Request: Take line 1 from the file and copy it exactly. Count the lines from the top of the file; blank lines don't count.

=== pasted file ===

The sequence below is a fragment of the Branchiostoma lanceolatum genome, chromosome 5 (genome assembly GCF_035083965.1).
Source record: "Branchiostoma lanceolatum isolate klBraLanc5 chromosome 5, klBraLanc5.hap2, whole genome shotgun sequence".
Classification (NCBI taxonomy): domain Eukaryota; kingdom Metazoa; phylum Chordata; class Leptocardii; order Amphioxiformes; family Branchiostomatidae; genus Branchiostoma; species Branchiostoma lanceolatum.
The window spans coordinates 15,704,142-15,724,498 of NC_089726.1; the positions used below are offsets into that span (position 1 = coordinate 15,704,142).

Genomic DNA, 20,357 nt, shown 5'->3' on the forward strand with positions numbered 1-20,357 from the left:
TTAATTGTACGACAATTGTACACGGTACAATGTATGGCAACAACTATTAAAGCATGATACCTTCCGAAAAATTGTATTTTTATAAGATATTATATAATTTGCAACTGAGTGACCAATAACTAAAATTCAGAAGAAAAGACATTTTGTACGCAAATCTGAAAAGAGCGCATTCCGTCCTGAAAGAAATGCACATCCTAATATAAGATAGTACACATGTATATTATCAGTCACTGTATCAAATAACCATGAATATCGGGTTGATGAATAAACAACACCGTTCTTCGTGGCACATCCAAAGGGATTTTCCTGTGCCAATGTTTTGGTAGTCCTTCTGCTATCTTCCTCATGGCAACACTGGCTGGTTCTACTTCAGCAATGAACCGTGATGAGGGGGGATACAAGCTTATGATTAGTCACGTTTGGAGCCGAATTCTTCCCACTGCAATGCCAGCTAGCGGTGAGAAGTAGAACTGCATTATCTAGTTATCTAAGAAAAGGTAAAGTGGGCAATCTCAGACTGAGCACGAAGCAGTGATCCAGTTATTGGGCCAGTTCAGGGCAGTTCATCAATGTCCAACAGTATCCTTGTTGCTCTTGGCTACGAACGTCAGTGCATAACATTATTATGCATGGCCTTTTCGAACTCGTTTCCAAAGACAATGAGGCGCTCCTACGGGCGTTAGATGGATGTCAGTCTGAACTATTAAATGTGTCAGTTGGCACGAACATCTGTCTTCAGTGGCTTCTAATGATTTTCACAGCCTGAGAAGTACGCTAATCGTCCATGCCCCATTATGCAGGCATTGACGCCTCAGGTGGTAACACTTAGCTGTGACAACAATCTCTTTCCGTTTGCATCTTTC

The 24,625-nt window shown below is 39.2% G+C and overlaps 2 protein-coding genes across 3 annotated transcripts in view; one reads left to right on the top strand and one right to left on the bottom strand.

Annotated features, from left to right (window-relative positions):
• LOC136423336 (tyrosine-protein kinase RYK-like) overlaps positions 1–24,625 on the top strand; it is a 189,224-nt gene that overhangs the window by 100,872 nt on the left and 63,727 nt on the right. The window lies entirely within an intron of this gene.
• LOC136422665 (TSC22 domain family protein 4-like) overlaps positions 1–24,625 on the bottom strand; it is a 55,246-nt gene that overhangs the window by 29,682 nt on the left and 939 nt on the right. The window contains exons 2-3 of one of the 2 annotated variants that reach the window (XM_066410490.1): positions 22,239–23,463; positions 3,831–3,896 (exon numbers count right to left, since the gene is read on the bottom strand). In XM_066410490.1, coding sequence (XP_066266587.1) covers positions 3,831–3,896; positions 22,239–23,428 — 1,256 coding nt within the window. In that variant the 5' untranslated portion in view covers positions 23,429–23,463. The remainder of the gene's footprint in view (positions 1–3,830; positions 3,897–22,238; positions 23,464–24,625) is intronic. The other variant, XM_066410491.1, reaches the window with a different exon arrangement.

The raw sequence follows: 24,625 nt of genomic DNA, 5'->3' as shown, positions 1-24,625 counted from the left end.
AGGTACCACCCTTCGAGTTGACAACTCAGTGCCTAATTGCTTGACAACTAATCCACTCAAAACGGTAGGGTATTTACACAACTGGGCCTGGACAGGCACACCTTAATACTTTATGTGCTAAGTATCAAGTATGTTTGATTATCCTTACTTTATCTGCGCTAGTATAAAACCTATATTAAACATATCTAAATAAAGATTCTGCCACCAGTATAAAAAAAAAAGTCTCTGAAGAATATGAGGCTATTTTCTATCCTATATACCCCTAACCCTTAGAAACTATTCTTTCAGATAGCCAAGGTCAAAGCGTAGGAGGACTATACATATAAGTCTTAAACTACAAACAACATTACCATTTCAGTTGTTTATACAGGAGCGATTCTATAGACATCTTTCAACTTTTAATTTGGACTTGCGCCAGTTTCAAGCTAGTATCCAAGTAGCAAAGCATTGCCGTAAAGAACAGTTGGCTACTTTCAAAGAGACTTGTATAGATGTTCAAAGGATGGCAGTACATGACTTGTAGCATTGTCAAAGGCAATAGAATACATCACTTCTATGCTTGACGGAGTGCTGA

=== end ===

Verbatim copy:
The sequence below is a fragment of the Branchiostoma lanceolatum genome, chromosome 5 (genome assembly GCF_035083965.1).